Seasonally adjusted construction employment in April trailed the February 2020 level in 36 states and the District of Columbia and exceeded it in 14 states, according to AGC’s analysis of Bureau of Labor Statistics (BLS) data posted on Friday. (February 2020 was the month in which employment peaked nationally before plunging during widespread shutdowns in March and April 2020.) Texas lost the most construction jobs since February 2020 (-44,800 jobs or -5.7%), followed by New York (-37,000, -9.1%), California (-27,600, -3.0%), Louisiana (-19,600, -14%), and New Jersey (-15,600, -9.5%). Louisiana recorded the largest percentage loss over 14 months, followed by Wyoming (-14%, -3,100 jobs), New Jersey, and New York. Utah added the most jobs (5,100, 4.5%), followed by Idaho (4,400, 8.0%) and Washington (3,800, 1.7%). Idaho added the highest percentage, followed by South Dakota (6.3%, 1,500) and Utah. For the month, construction employment rose in 26 states, slipped in 21 states, and held steady in Alaska, Montana, Vermont, and D.C. Illinois added the most construction jobs from March to April (4,000, 1.8%), followed by Pennsylvania (3,400, 1.4%), Wisconsin (2,900, 2.4%), and Kentucky (1,900, 2.4%). New Hampshire had the largest monthly percentage increase (3.2%, 900 jobs), followed by Rhode Island (2.4%, 500), Kentucky, and Wisconsin. Texas lost the most construction jobs for the month (-13,600, -1.8%), followed by New York (-3,900, -1.0%) and Iowa (-3,100, -3.9%). Iowa had the largest percentage loss, followed by Alabama (-2.4%, -2,200 jobs) and Texas. Seasonally adjusted constructed employment reached a record high in South Dakota and Washington, in series dating back to 1990. (BLS reports combined totals for mining, logging and construction in D.C., Delaware and Hawaii. Because there are few, if any, mining and logging jobs in these locations, AGC treats the levels and changes as solely construction employment.)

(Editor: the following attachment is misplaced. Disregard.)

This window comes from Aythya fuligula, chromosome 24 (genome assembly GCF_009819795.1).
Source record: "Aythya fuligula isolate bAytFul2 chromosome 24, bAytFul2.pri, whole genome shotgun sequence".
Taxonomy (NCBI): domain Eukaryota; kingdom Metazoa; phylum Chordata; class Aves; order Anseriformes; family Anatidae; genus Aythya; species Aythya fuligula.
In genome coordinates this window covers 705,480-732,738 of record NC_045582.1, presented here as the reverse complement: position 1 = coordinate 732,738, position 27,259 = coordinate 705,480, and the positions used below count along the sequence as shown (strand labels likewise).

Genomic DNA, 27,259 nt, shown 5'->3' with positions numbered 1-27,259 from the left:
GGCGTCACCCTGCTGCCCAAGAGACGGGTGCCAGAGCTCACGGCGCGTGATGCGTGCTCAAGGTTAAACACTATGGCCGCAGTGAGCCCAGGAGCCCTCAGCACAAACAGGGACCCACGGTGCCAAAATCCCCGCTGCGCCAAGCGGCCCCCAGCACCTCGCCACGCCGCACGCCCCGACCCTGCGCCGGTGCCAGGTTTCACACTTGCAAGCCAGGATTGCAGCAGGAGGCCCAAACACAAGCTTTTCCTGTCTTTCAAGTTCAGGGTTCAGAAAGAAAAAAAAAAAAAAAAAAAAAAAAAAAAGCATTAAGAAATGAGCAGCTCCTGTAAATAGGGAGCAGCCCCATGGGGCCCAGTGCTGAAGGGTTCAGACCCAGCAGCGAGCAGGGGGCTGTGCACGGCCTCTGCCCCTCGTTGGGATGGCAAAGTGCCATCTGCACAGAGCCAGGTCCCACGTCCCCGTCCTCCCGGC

Two measures of construction starts (dollars) posted divergent year-to-date results for the first four months of 2021 compared to January-April 2020. Total construction starts fell 2% in April at a seasonally adjusted annual rate, but unadjusted starts increased 5% year-to-date, Dodge Data & Analytics reported on Tuesday. Nonresidential building starts soared 16% in April, while residential starts tumbled 12% and nonbuilding starts increased 2%. Year-to-date, nonresidential building starts fell 17% compared to the first four months of 2020 (commercial. -20%; institutional, -18%; and manufacturing, up 13%). Total nonbuilding starts year-to-date rose 6% (highway and bridge, -11%; environmental public works, up 37%; utility and gas plant, up 3%; and miscellaneous nonbuilding starts, up 25%). Total residential starts were 24% higher year-to-date (single-family, 31%, and multifamily starts, 6%).
Construction starts, not seasonally adjusted, jumped 15% year-over-year (y/y) in April from April 2020, when many projects were halted due to the pandemic, data firm ConstructConnect reported on May 17. Year-to-date starts for January-April 2021 combined fell 1.8% from the same months in 2020. Year-to-date nonresidential starts slumped 17%: nonresidential building starts plunged 25% (commercial, -35%; institutional, -18%; and industrial [manufacturing], -13%), while engineering (civil) starts fell 3.5% (including road/highway, -5.8%, and water/sewage, -1.0%). Residential starts soared 22% (single-family, 33%, and apartments, -7%).